Ravi Sheth

Professor
4N3 DRL
215-898-5942

My work on halo abundances and clustering forms the basis of methods which use clusters (e.g., X-ray luminosities, temperatures, the Sunyaev-Zeldovich effects, galaxy velocity dispersions) to study cosmology. Recently, I extended the approach to predict how the morphology (sheets, filaments, voids) rather than simply the density, of large scale structure evolves, and how these predictions are modified if the initial conditions were non-Gaussian, or if the force of gravity does not decrease as the inverse-square of separation.

I have played a leading role in the development of what is now the standard model of nonlinear clustering and biasing: the Halo Model. It is the currently the best language for interpreting measurements of weak lensing, the thermal and kinematic Sunyaev-Zeldovich effects, and how galaxy clustering depends on galaxy type, both in real and in redshift space. In 2004, I showed that dark matter halo formation is correlated with environment; I also discussed why, and pointed out that understanding this correlation is necessary if the Halo Model is to be used as a precision tool for cosmology. This correlation was sufficiently unexpected and the consequences
sufficiently important that a number of groups have since confirmed that the effect does indeed exist: the effect is now called Assembly Bias.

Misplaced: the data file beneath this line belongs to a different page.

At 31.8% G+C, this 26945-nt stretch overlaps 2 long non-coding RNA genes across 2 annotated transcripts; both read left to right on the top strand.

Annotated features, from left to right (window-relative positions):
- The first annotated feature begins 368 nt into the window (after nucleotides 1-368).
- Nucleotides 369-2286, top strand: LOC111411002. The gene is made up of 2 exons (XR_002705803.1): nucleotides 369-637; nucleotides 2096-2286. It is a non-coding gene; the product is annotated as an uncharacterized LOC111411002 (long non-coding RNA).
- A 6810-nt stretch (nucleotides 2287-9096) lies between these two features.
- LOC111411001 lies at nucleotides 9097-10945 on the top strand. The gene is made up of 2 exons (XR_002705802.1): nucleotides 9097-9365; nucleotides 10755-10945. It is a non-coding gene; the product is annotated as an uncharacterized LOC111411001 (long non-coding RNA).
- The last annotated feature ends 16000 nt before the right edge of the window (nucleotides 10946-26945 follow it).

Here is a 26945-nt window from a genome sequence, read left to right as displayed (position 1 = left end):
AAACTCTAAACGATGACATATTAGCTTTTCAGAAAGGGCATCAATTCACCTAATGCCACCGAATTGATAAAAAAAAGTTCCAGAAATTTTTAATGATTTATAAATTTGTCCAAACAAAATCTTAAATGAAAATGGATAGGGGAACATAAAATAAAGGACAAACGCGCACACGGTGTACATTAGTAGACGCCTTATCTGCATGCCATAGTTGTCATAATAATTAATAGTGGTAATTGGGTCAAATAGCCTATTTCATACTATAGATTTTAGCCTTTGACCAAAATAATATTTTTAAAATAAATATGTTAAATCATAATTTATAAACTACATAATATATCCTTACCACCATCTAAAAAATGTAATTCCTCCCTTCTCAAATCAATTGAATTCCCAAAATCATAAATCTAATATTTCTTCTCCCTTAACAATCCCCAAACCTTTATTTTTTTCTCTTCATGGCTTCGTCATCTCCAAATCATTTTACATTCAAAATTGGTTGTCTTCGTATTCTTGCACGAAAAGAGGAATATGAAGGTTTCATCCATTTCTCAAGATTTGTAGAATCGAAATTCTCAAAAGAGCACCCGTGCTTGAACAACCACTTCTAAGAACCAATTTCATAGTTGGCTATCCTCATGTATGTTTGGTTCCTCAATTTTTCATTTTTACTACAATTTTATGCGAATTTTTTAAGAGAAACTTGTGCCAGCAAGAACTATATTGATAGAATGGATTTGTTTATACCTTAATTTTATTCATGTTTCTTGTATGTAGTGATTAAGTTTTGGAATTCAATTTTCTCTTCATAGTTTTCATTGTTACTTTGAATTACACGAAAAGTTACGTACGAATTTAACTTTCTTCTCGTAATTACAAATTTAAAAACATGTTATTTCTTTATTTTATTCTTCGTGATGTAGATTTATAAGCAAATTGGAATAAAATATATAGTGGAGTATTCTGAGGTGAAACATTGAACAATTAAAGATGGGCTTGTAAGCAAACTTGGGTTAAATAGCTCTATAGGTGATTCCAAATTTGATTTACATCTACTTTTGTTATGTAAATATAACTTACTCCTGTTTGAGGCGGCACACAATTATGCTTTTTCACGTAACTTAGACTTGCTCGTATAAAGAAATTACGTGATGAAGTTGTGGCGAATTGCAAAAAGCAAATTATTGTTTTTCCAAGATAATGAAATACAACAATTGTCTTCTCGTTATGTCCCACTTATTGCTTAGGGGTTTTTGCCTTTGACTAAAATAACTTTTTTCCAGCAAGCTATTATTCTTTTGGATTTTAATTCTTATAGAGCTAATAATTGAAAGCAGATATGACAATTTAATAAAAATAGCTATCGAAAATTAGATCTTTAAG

In 2002, I developed a new method for estimating the evolution of the optical depth in the Lyman-® forest. In 2005, I showed how to use Mark Correlations to quantify environmental trends in the galaxy distribution. More recently, I have developed methods for making unbiased estimates of the galaxy luminosity function and galaxy scaling relations from photometric redshift surveys. The methods can have broader impact, since they can be applied to studies where peculiar velocities are an important component of the observed redshift: these include using star counts to model the structure of our galaxy, and estimating the luminosity function of dwarf galaxies in our local (·50Mpc) neighborhood. And in 2012, I provided a simple formula for the first crossing distribution by walks with correlated steps which is accurate for a wide range of barrier shapes. I then showed how to extend it to treat n-dimensional walks – thus providing the first realistic fully analytic model of nonlocal bias. In the process, I showed how to unify the Excursion Set and Peaks Theory descriptions of the Cosmic Web.

Education: 

1990 – 1994 Ph.D. in Astrophysics, Marshall Scholar, Institute of Astronomy and Jesus College, University of Cambridge
1986 – 1990 BSc (High Honors) in Physics, Dana S. McGill Scholar,  Haverford College
1983 – 1986 Four ‘IB’ HL certificates Kodaikanal International School, India

Research Interests: 

I develop physical models and statistical methods which allow the data from large scale galaxy and cluster surveys to constrain models of galaxy formation and cosmology.

Selected Publications: 

An accurate tool for the fast generation of dark matter halo catalogs P. Monaco, E. Sefusatti, S. Borgani, M. Crocce, P. Fosalba, Ravi K. Sheth & T. Theuns. 2013 Monthly Notices of the Royal Astronomical Society, revised

On the self-consistency of the excursion set approach I. Achitouv, Y. Rasera, Ravi K. Sheth & P.-S. Corasaniti. 2013 Physical Review Letters, submitted (arXiv:1212.1166)

Stochastic bias in multi-dimensional excursion set approaches E. Castorina & Ravi K. Sheth. 2013 Monthly Notices of the Royal Astronomical Society, revised (arXiv:1301.5128)

Peak-peak correlations in the cosmic background radiation from cosmic strings M. S. Movahed, B.Javanmardi & Ravi K. Sheth. 2013 Monthly Notices of the Royal Astronomical Society, revised (arXiv:1212.0964)